Population Biology of Plant Pathogens

Abstract

Population change in plant pathogens is driven by environmental factors, especially wetness and temperature, and by intrinsic and induced host resistance. For pathogens except those of woody tissue, turnover of host tissue, and decline in pathogen population during periods when the host is absent or conditions unsuitable for infection produce intrinsic fluctuations in populations. Movement of propagules to new hosts is much more efficient in denser host stands, introducing density dependence at a larger scale. The reduction of host populations by a successful pathogen both allows space for other plants to grow, and introduces selective forces increasing resistance in the host. This gives rise to a coevolutionary race between host and pathogen, resulting in both diversity and turnover of genetic elements involved in defence signalling. Rare movement of pathogens between subpopulations of a metapopulation introduces a further birth–death process causing fluctuations in disease and selection pressures on relevant genetic elements.

Key Concepts:

  • Population densities of plant pathogens are set by the balance between pathogen infection and host turnover.

  • Populations of plant pathogens are rarely stable, but cycle from high to low across seasons.

  • Environmental factors modulate or limit but do not regulate pathogen abundance.

  • Asexual reproduction is often associated with shorter distance dispersal mechanisms and sexual reproduction with longer distance mechanisms.

  • Density‐dependence acts at the level of the individual host, the host population and within metapopulations.

  • Pathogens increase biodiversity by disadvantaging common hosts.

  • Coevolution between host and pathogen leads to continuing change and diversity in pathogenesis related parts of the genome.

  • When a pathogen encounters a susceptible host not coevolved with it – for example, through trade – a dramatic drop in host density may occur.

Keywords: coevolution; red queen; density dependence; epidemiology; metapopulation; dispersal

Figure 1.

Pattern of buildup of pathogen infection during a growing season in a host population of fixed size. Proportion of host units infected is denoted y, ranging from 0 to 1. (a) Simple logistic growth in a host population which rapidly becomes more resistant as the season progresses (dy/dt=ry(1−y)(1−t)2). Over the whole season, the population trajectory is often well‐fit by a Gompertz curve (dy/dt=ry(−ln y)). (b) Logistic growth to an equilibrium in a susceptible–infected–susceptible differential equation based model of a host population in which individuals are either infected or healthy and infected host tissue dies and is replaced by new healthy tissue at some rate; the equilibrium is a balance between the death of infected tissue and new infections (dS/dt=αS–βS I−vS; dI/dt=βS I–νI; y=I/(S+I)).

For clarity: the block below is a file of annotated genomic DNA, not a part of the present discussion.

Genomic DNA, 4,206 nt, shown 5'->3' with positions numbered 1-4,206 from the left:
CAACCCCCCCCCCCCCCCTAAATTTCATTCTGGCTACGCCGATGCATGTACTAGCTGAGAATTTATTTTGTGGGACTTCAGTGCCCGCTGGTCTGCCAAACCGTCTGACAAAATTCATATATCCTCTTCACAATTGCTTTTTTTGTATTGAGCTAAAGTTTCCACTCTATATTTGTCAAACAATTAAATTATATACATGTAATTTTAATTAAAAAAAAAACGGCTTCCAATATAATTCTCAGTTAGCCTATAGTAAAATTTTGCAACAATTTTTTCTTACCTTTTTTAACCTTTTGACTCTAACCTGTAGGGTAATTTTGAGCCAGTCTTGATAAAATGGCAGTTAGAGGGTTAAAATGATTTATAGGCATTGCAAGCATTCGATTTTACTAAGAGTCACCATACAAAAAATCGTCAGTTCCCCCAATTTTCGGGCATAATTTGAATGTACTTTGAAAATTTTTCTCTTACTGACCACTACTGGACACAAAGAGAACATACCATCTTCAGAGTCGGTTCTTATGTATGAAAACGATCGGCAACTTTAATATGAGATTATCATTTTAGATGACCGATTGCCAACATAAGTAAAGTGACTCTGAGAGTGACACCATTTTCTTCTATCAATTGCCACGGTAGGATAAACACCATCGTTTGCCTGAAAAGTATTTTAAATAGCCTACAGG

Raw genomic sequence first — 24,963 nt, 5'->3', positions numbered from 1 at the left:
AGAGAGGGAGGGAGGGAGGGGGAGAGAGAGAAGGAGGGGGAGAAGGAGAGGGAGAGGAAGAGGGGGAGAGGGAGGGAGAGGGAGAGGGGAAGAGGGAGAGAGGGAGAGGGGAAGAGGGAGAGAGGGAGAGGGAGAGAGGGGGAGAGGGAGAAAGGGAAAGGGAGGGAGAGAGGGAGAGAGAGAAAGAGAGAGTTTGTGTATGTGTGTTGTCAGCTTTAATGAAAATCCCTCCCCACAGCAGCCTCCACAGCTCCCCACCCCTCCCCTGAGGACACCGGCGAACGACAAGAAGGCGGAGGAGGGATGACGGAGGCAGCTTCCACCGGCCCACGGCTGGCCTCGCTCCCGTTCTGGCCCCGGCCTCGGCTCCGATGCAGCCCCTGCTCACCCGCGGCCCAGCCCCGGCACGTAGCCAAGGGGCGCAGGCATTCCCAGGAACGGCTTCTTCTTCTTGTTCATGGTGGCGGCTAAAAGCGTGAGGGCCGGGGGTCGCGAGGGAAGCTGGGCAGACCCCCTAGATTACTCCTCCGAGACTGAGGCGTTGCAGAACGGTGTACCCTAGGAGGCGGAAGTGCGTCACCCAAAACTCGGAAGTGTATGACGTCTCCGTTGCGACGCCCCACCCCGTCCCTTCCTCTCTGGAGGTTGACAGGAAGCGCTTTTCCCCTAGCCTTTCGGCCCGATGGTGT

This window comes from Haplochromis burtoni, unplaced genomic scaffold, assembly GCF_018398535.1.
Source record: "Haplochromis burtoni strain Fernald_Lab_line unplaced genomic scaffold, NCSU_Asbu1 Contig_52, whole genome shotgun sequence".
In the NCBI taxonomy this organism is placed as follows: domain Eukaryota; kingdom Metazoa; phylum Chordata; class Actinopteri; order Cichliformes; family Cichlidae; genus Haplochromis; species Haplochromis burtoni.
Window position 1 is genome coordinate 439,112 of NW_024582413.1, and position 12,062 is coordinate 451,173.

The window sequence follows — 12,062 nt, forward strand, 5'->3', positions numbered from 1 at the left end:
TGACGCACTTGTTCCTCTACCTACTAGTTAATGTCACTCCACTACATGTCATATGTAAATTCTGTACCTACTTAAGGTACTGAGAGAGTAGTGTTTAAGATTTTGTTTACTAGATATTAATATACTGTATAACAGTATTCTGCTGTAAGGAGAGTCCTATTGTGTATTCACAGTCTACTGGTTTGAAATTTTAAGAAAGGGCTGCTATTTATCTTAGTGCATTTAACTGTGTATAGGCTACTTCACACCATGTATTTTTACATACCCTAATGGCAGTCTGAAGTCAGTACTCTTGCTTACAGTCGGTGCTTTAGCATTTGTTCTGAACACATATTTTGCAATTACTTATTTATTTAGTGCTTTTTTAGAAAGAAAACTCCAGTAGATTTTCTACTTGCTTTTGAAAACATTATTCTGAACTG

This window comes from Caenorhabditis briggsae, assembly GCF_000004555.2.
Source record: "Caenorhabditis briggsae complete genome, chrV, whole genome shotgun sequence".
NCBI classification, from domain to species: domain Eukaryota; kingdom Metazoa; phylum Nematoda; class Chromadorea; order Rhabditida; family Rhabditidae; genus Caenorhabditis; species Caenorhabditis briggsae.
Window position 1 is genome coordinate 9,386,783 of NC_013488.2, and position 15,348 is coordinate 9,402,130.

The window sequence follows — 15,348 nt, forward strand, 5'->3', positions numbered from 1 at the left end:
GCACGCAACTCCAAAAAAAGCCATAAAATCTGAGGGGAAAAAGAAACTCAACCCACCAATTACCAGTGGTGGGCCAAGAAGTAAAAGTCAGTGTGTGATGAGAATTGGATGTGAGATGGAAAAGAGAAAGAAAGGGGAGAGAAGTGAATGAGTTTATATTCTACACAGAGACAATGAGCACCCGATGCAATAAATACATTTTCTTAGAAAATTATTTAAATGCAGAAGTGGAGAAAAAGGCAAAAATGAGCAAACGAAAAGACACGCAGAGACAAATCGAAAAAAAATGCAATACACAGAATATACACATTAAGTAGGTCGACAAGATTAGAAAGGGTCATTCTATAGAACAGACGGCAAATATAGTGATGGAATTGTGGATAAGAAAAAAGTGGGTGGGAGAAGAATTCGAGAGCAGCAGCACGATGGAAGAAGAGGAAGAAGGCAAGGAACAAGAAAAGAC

Figure 2.

Annual cycles of pathogen abundance in a seasonal environment. (a) Variability is introduced by varying average rates of increase, decrease, and length of season all produced by varying weather conditions. In year 1 a slow winter decline after a year with high peak pathogen abundance is followed by a very favourable summer. This leads to high pathogen abundance. Starting from this peak, in year 2 a moderately unfavourable winter is followed by an unfavourable summer and peak abundance is moderate. In year 3 a similar abundance follows a harsh winter but a moderately favourable summer. The very favourable summer in year 4 then follows a severe winter, so peak abundance is still only moderate. In year 5 a very unfavourable summer follows an unfavourable winter after the moderate peak in year 4, and peak abundance is low. (b) In the absence of negative density dependence at low population density, the time during which a pathogen could persist in the face of environmental variation would be limited, because sooner or later a consecutive run of bad off‐season conditions would eliminate the pathogen. (c) If the rate of increase during the growing season is such that random extinction is unlikely, infection will usually be limited by the upper density limits in a particular season, and there will be little correlation of levels across years.

Figure 3.

Idealised coevolutionary patterns in a plant–pathogen system in which successful attack depends on matching at specific loci. (a) Arms race: innovation in defence or attack leads to complete substitution of the older variant. (b) Red queen or trench warfare: rare alleles are favoured; selection on common alleles does not often lead to extinction, so there is constant recycling of variants. The pathogen has reused the alleles at loci coloured red, green and blue; the host has reused a resistance allele at the red locus.

Figure 4.

Birth and death processes and coevolution in a metapopulation. The metapopulation is shown at two times; the combination of resistance and virulence characters present is shown by colour and the size of the population by radius. Some populations are unchanged between the two times (e.g. arrows); others have died out (e.g. |) or been founded (e.g. __) or have changed the genetic composition of the populations (e.g. circled).

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Further Reading

Burdon JJ (1987) Diseases and Plant Population Biology. Cambridge: Cambridge University Press.

Madden L, Hughes G and van den Bosch F (2007) The Study of Plant Disease Epidemics. St. Paul, Minnesota: APS Press.

Zadoks JC and Schein RD (1979) Epidemiology and Plant Disease Management. New York: Oxford University Press.

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Shaw, Michael W(Jun 2014) Population Biology of Plant Pathogens. In: eLS. John Wiley & Sons Ltd, Chichester. http://www.els.net [doi: 10.1002/9780470015902.a0022337]